Want to reduce wildfires and drought? Leave it to beavers.
“It went from dry grassland… to totally re-vegetated, trees popping up, willows, wetland plants of all types, different meandering stream channels across about 60 acres of floodplain,” she [Lynnette Batt, conservation director of the Placer Land Trust] said.
The Doty Ravine project cost about $58,000, money that went toward preparing the site for beavers to do their work.
In comparison, a traditional constructed restoration project using heavy equipment across that much land could cost $1 to $2 million, according to Batt.
The best solutions are often not direct. By understanding the larger systems involved, it allows creative solutions to be found that provide better results than if one seeks more direct countermeasures to address the symptoms.
Thinking systemically is a useful strategy to find creative solutions.
Similar improvements have been achieved by using an understanding of natural systems to find creative improvements. Introducing wolves to Yellowstone changed the surroundings of rivers.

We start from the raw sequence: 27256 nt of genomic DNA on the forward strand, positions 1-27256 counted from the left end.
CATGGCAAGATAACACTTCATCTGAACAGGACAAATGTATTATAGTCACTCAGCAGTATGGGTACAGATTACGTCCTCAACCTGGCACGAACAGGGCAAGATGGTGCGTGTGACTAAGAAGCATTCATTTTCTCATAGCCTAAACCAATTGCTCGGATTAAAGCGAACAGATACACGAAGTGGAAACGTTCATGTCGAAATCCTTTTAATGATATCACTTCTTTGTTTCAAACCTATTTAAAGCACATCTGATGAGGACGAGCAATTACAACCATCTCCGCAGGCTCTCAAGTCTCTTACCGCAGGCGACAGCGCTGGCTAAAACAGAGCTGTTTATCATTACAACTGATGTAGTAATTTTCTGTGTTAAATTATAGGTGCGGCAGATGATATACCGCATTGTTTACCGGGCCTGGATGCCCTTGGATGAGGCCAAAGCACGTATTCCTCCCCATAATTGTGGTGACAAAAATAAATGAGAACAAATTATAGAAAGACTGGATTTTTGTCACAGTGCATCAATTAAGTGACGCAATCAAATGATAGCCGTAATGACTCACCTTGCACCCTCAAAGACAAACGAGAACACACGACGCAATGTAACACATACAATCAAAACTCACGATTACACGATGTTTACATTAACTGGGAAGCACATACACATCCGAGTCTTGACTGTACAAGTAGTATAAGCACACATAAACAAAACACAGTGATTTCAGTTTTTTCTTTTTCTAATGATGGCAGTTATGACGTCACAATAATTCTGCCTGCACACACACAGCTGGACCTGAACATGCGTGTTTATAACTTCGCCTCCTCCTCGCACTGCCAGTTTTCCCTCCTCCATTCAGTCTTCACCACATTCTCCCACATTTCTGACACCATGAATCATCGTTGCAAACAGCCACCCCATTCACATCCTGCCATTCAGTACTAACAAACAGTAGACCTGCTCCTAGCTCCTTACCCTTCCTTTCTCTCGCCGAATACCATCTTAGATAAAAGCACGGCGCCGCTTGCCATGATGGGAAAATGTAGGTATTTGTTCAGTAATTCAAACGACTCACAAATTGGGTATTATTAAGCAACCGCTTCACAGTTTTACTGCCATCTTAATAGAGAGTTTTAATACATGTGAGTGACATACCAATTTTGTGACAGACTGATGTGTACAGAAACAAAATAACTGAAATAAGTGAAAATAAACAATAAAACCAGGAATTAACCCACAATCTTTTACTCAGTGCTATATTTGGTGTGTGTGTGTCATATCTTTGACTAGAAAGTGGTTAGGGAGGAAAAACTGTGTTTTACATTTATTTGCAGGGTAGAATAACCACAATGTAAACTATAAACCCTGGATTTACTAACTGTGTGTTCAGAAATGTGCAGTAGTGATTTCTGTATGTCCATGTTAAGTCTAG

Experiments have shown introducing wolves to areas overpopulated with deer can reduce car collisions with deer. Those experiments seem to indicate that deer are discouraged from spending time near roads, as that is a great place for wolves to ambush deer.
Economists in Wisconsin found that the money saved from decreasing deer-vehicle collisions is orders of magnitude higher than the cost of livestock reimbursements caused by wolves.
This text also highlights a problem with any change effort. If anyone is worse off, they fight the change, even if overall there is a substantial gain. Designing systems so that improvements are not crippled by those that are harmed is important. The best results are gained by optimizing the overall system, not by optimizing individual components.